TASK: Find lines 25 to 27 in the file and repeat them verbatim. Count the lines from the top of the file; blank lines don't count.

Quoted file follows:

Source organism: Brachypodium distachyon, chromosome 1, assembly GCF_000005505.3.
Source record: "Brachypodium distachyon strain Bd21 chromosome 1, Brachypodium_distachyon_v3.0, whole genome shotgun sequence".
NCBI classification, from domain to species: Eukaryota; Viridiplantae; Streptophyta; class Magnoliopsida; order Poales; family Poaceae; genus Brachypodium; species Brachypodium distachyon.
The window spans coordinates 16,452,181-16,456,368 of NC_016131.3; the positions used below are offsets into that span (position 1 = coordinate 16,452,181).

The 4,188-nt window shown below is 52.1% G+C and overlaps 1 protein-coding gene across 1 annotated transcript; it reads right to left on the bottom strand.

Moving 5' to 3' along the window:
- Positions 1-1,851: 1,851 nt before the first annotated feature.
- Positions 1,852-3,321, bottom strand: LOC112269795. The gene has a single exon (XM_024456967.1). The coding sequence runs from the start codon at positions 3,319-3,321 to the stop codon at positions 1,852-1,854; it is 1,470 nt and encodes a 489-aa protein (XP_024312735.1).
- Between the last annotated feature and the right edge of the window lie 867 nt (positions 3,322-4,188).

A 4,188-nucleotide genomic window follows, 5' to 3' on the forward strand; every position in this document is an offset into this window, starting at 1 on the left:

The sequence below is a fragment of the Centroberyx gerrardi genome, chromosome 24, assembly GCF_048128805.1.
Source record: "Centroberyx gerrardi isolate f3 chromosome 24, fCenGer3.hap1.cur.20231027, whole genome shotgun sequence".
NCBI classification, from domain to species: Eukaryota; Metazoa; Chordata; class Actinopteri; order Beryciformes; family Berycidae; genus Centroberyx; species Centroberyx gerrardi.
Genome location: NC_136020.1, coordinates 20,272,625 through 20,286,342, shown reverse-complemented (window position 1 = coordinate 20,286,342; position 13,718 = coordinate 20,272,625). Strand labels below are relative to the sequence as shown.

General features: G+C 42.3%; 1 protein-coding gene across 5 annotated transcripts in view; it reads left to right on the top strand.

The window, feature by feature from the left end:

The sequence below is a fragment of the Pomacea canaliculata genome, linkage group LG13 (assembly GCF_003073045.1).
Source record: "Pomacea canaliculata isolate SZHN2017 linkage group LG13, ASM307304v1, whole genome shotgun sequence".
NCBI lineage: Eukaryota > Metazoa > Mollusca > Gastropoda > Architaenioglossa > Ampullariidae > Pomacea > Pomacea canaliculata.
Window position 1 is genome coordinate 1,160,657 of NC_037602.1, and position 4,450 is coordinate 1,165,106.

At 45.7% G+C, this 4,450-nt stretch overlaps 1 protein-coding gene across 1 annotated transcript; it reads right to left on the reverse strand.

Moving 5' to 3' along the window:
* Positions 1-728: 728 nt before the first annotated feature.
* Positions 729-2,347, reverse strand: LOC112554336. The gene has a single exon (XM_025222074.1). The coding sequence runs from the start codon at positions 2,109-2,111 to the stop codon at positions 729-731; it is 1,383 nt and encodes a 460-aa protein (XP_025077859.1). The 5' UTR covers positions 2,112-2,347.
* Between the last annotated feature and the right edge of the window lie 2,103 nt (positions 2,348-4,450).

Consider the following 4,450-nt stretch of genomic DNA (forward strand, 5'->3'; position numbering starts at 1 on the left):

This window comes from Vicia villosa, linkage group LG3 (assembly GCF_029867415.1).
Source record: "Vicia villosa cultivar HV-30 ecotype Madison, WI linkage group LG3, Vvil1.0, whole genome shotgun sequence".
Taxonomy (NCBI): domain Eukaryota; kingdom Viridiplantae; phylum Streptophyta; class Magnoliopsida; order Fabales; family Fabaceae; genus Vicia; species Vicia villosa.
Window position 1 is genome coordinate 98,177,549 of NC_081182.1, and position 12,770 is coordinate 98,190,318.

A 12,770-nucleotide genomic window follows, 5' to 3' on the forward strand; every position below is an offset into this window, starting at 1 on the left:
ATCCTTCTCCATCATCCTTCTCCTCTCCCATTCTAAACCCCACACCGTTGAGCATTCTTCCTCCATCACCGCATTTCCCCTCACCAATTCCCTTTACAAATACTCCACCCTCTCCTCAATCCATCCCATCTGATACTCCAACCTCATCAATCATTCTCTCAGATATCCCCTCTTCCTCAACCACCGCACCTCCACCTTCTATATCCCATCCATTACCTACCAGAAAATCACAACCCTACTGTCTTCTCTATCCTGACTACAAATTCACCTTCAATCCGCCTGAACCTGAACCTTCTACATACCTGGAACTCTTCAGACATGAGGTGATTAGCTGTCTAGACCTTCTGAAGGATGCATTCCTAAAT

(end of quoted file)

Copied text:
* Between the last annotated feature and the right edge of the window lie 2,103 nt (positions 2,348-4,450).

Consider the following 4,450-nt stretch of genomic DNA (forward strand, 5'->3'; position numbering starts at 1 on the left):

This window comes from Vicia villosa, linkage group LG3 (assembly GCF_029867415.1).